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WHO'S IN CHARGE HERE?
Magpie is a former journalist, attempted historian [No, you can't ask how her thesis is going], and full-time corvid of the lesbian persuasion. She keeps herself in birdseed by writing those bad computer manuals that you toss out without bothering to read them. She also blogs too much when she's not on deadline, both here and at Pacific Views.

Magpie roosts in Portland, Oregon, where she annoys her housemates (as well as her cats Medea, Whiskers, and Jane Doe) by attempting to play Irish music on the fiddle and concertina.

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Saturday, April 1, 2006

Iraqi nation? What Iraqi nation?

Writing in the London Review of Books, journalist Patrick Cockburn says that Iraq's religious and ethinic divisions have put the country well on the road to splitting into three parts: Kurdish, Shi'a, and Sunni.

Iraq is divided and the insurgency is strong, but the real reason for the collapse of Iraq is the weakness of the state. Ali Allawi, the finance minister, told me that corruption had reached Nigerian levels and that the government is just a parasitic entity living on oil revenues. It?'s not merely that a percentage of spending disappears into official pockets: entire budgets vanish. The US and Britain are trying to push Iyad Allawi forward as a sort of super-minister in charge of security. But while he was prime minister in 2004-5, the whole $1.3 billion defence procurement budget disappeared. Millions more were spent on a contract to protect the vital Kirkuk-Baiji oil pipeline but the money was embezzled. The few men hired to guard the pipeline usually turned out to be the same men who were blowing it up. Ali Allawi says the insurgency is largely financed by oil smuggling, and 40 to 50 per cent of the vast profits go to the resistance.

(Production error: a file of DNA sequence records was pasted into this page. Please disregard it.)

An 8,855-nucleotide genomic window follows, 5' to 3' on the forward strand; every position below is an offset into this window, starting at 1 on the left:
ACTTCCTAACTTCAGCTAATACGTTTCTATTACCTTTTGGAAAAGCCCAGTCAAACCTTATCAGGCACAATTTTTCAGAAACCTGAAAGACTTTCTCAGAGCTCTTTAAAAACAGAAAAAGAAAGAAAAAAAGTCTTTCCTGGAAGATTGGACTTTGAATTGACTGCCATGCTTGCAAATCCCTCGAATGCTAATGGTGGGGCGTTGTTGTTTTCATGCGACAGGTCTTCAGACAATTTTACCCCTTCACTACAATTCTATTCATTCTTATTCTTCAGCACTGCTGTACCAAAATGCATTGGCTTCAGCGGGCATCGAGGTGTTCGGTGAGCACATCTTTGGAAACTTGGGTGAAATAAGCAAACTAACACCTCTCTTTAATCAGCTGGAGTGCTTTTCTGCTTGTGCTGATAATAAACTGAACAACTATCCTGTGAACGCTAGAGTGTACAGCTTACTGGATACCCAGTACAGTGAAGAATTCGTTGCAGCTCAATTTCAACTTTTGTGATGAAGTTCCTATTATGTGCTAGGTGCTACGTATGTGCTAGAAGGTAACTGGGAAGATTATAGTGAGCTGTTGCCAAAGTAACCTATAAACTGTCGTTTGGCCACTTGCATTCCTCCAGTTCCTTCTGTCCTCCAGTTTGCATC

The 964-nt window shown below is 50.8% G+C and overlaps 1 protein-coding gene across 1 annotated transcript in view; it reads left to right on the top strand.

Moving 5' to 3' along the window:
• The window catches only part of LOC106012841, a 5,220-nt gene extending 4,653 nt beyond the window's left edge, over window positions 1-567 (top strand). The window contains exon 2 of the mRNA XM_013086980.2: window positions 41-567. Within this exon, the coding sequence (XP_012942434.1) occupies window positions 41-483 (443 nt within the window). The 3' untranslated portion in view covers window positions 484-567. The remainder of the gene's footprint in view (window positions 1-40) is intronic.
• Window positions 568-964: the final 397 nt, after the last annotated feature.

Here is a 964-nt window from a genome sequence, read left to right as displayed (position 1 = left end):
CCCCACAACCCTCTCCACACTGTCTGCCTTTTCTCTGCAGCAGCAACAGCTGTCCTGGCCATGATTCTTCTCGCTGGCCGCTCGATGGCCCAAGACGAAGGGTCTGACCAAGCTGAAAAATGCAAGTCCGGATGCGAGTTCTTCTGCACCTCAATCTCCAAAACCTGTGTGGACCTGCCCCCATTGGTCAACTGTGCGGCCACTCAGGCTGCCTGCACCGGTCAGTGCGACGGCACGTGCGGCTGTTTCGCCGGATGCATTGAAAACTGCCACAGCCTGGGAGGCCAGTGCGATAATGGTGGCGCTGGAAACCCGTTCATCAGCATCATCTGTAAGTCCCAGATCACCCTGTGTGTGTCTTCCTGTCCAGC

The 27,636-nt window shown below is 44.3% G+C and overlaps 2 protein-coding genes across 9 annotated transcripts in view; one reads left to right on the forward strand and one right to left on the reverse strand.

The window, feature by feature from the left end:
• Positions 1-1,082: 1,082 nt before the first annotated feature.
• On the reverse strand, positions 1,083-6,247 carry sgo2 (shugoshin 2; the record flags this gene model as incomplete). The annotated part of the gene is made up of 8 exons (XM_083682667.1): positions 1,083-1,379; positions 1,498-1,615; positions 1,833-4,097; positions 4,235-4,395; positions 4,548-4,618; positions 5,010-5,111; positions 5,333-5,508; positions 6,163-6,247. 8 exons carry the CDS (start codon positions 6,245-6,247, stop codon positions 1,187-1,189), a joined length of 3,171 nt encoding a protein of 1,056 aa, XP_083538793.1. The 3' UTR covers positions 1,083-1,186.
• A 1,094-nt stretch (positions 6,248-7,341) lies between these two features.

The moment when Iraq could be held together as a truly unified state has probably passed. But a weak Iraq suits many inside and outside the country and it will still remain a name on the map. American power is steadily ebbing and the British forces are largely confined to their camps around Basra. A 'national unity government' may be established but it will not be national, will certainly be disunited and may govern very little. 'The government could end up being a few buildings in the Green Zone,' one minister said. The army and police are already split along sectarian and ethnic lines. The Iranians have been the main winners in the struggle for the country. The US has turned out to be militarily and politically weaker than anybody expected. The real question now is whether Iraq will break up with or without an all-out civil war.

Most probably war is coming, but it will not be fought in all parts of Iraq. It will essentially be a battle for Baghdad between Sunni and Shia Arabs. 'The army will disintegrate in the first moments of the fighting,' a Kurdish leader told me. 'The soldiers obey whatever orders they receive from their own communities.' The parts of the country with a homogeneous population, whether Shia, Sunni or Kurdish, may well stay quiet. But in greater Baghdad, sectarian cleansing is already taking place. The place bears an ever closer resemblance to Beirut thirty years ago. The Shia Arabs have the advantage because they are the majority in the capital, but the Sunni should be able to cling on to their strongholds in the west and south of the city. The new balance of power in Iraq may be decided not by negotiations, but by militiamen fighting street by street.

Via Cursor.

| | Posted by Magpie at 1:33 AM | Get permalink




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